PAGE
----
space wickers



Wicker park neighborhood that was once one of chicago’s sketchy spots, started being occupied by young starving artists in the nighties for its cheap rent. It was transformed by galleries and small cafes and it’s old industrial loft buildings were not only resided by them but also became underground music venues from punk to hiphop transformed which I also was a resident of in my early immigration years. In recent years, the wealthy investors started eyeing this area. These days wicker park is not what it used to be and all is left is nostalgia of those days and a few old galleries and loft spaces. Chain boutiques and fancy restaurants and luxury condos have changed its once thriving identity. Wicker park kids have moved further west but haven’t retreated fully from its streets yet and haven’t given it all away to the soldiers of the glass towers. Last night I was hanging out with a friend in front of her gallery loft when a girl who was accompanied by a man pushing a stroller came up and asked if I wanted a pot browny. I said no. For obvious reasons I’ll leave the names out, she was 19 and  her husband who was an amateur musician was 27 and their kid was born in chicago. Her 75 year old dad is a well known blues man who was born in Mississippi. He moved to Europe years ago and she was born in London and spent most of her childhood traveling with her dad on tour around the world. A few years ago, he suffers a heart attack and stroke and half his body gets paralyzed. They come to chicago for treatment and to raise support. Here she gets married and starts working odd jobs. It looked like they were both tripping on the brownies and before photographing them she asked if I was a cop. I said: with a beard like this I’m more likely to be a terrorist than a cop in this county. She said come on buy one. I finally budged in and her husband said they will buy baby formula with the cash tonight. Before heading to my friends loft, I stopped a hustler dude and asked: Bro you want a free pot brownie?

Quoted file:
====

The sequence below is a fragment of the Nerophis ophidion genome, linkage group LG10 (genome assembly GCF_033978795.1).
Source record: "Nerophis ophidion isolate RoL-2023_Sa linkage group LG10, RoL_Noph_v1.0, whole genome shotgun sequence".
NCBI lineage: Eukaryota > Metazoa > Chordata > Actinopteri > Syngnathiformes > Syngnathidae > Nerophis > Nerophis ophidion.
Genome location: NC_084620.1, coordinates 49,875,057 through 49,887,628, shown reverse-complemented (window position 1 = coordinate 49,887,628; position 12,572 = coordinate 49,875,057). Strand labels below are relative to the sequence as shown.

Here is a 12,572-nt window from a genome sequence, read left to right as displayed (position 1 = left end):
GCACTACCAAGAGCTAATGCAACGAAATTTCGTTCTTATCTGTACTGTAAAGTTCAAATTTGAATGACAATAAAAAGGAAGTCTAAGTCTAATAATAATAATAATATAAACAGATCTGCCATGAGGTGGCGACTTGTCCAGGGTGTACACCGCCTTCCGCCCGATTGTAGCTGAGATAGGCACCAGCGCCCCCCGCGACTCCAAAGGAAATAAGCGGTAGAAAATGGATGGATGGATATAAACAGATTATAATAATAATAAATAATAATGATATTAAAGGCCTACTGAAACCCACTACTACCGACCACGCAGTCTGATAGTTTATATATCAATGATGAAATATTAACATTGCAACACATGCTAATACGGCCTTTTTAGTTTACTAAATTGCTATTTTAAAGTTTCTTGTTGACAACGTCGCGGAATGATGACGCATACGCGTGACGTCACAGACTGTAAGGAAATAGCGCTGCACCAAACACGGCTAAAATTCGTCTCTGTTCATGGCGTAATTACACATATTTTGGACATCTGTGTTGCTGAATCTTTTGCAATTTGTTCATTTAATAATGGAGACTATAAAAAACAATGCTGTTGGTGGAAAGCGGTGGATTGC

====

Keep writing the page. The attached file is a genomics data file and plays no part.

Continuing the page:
Chicago – Fall 2014

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